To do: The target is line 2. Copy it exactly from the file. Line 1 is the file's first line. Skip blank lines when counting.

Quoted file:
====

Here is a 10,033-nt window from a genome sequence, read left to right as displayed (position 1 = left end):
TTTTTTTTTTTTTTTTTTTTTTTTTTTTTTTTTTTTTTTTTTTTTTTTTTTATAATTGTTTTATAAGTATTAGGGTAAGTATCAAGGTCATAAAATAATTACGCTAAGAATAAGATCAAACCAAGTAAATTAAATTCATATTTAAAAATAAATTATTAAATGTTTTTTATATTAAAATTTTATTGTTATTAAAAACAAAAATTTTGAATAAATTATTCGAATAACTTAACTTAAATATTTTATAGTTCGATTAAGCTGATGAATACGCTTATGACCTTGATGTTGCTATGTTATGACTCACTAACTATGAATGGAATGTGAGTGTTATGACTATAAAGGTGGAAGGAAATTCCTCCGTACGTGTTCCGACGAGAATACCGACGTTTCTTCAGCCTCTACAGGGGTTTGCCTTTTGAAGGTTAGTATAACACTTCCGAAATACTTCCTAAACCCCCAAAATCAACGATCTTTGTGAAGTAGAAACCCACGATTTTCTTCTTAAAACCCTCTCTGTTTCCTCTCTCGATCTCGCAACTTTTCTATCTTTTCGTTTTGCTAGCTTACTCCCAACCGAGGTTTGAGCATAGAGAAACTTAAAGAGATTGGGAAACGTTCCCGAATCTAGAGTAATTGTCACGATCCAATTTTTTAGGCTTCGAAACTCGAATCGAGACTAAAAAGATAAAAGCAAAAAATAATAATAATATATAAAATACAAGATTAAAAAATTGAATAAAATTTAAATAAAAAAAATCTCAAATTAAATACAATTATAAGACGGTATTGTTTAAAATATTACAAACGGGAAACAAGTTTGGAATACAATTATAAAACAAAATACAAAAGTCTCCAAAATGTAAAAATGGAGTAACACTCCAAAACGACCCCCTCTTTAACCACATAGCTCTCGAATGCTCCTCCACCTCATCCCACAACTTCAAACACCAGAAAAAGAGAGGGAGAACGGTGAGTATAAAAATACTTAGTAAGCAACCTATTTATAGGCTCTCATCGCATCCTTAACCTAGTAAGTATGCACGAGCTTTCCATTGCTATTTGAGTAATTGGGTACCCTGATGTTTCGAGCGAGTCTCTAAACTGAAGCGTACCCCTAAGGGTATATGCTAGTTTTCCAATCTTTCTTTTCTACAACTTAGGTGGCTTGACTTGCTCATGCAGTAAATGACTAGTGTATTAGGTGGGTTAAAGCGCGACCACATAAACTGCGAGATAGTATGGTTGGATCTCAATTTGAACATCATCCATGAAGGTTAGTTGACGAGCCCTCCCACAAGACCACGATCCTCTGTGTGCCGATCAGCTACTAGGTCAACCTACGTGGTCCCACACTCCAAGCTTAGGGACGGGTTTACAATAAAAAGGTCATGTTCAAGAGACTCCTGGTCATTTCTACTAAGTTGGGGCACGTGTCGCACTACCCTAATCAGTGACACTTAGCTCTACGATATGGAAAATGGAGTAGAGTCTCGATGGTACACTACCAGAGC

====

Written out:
TTTTTTTTTTTTTTTTTTTTTTTTTTTTTTTTTTTTTTTTTTTTTTTTTTTATAATTGTTTTATAAGTATTAGGGTAAGTATCAAGGTCATAAAATAATTACGCTAAGAATAAGATCAAACCAAGTAAATTAAATTCATATTTAAAAATAAATTATTAAATGTTTTTTATATTAAAATTTTATTGTTATTAAAAACAAAAATTTTGAATAAATTATTCGAATAACTTAACTTAAATATTTTATAGTTCGATTAAGCTGATGAATACGCTTATGACCTTGATGTTGCTATGTTATGACTCACTAACTATGAATGGAATGTGAGTGTTATGACTATAAAGGTGGAAGGAAATTCCTCCGTACGTGTTCCGACGAGAATACCGACGTTTCTTCAGCCTCTACAGGGGTTTGCCTTTTGAAGGTTAGTATAACACTTCCGAAATACTTCCTAAACCCCCAAAATCAACGATCTTTGTGAAGTAGAAACCCACGATTTTCTTCTTAAAACCCTCTCTGTTTCCTCTCTCGATCTCGCAACTTTTCTATCTTTTCGTTTTGCTAGCTTACTCCCAACCGAGGTTTGAGCATAGAGAAACTTAAAGAGATTGGGAAACGTTCCCGAATCTAGAGTAATTGTCACGATCCAATTTTTTAGGCTTCGAAACTCGAATCGAGACTAAAAAGATAAAAGCAAAAAATAATAATAATATATAAAATACAAGATTAAAAAATTGAATAAAATTTAAATAAAAAAAATCTCAAATTAAATACAATTATAAGACGGTATTGTTTAAAATATTACAAACGGGAAACAAGTTTGGAATACAATTATAAAACAAAATACAAAAGTCTCCAAAATGTAAAAATGGAGTAACACTCCAAAACGACCCCCTCTTTAACCACATAGCTCTCGAATGCTCCTCCACCTCATCCCACAACTTCAAACACCAGAAAAAGAGAGGGAGAACGGTGAGTATAAAAATACTTAGTAAGCAACCTATTTATAGGCTCTCATCGCATCCTTAACCTAGTAAGTATGCACGAGCTTTCCATTGCTATTTGAGTAATTGGGTACCCTGATGTTTCGAGCGAGTCTCTAAACTGAAGCGTACCCCTAAGGGTATATGCTAGTTTTCCAATCTTTCTTTTCTACAACTTAGGTGGCTTGACTTGCTCATGCAGTAAATGACTAGTGTATTAGGTGGGTTAAAGCGCGACCACATAAACTGCGAGATAGTATGGTTGGATCTCAATTTGAACATCATCCATGAAGGTTAGTTGACGAGCCCTCCCACAAGACCACGATCCTCTGTGTGCCGATCAGCTACTAGGTCAACCTACGTGGTCCCACACTCCAAGCTTAGGGACGGGTTTACAATAAAAAGGTCATGTTCAAGAGACTCCTGGTCATTTCTACTAAGTTGGGGCACGTGTCGCACTACCCTAATCAGTGACACTTAGCTCTACGATATGGAAAATGGAGTAGAGTCTCGATGGTACACTACCAGAGC